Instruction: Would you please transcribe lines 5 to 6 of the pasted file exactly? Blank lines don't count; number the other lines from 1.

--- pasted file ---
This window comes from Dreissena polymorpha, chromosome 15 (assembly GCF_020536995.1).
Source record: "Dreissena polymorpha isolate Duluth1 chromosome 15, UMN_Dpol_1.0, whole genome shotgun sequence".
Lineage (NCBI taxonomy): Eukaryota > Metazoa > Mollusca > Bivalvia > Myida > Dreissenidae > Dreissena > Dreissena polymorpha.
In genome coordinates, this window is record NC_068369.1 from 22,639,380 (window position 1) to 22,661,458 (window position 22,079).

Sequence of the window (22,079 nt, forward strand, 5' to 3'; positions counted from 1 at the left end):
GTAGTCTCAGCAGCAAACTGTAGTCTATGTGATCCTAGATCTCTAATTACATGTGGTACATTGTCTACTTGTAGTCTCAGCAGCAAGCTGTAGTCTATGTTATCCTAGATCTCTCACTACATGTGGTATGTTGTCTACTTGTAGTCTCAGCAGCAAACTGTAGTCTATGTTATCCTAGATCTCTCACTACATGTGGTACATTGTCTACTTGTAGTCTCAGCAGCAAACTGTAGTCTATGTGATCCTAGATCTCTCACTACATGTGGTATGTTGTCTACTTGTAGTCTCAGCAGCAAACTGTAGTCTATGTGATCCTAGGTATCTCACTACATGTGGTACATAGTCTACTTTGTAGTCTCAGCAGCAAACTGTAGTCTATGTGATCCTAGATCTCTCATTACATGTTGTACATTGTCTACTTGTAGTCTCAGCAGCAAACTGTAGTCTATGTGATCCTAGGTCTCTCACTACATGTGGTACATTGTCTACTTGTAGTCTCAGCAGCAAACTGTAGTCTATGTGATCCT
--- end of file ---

Sequence of the window (22,079 nt, forward strand, 5' to 3'; positions counted from 1 at the left end):
GTAGTCTCAGCAGCAAACTGTAGTCTATGTGATCCTAGATCTCTAATTACATGTGGTACATTGTCTACTTGTAGTCTCAGCAGCAAGCTGTAGTCTATGTTATCCTAGATCTCTCACTACATGTGGTATGTTGTCTACTTGTAGTCTCAGCAGCAAACTGTAGTCTATGTTATCCTAGATCTCTCACTACATGTGGTACATTGTCTACTTGTAGTCTCAGCAGCAAACTGTAGTCTATGTGATCCTAGATCTCTCACTACATGTGGTATGTTGTCTACTTGTAGTCTCAGCAGCAAACTGTAGTCTATGTGATCCTAGGTATCTCACTACATGTGGTACATAGTCTACTTTGTAGTCTCAGCAGCAAACTGTAGTCTATGTGATCCTAGATCTCTCATTACATGTTGTACATTGTCTACTTGTAGTCTCAGCAGCAAACTGTAGTCTATGTGATCCTAGGTCTCTCACTACATGTGGTACATTGTCTACTTGTAGTCTCAGCAGCAAACTGTAGTCTATGTGATCCT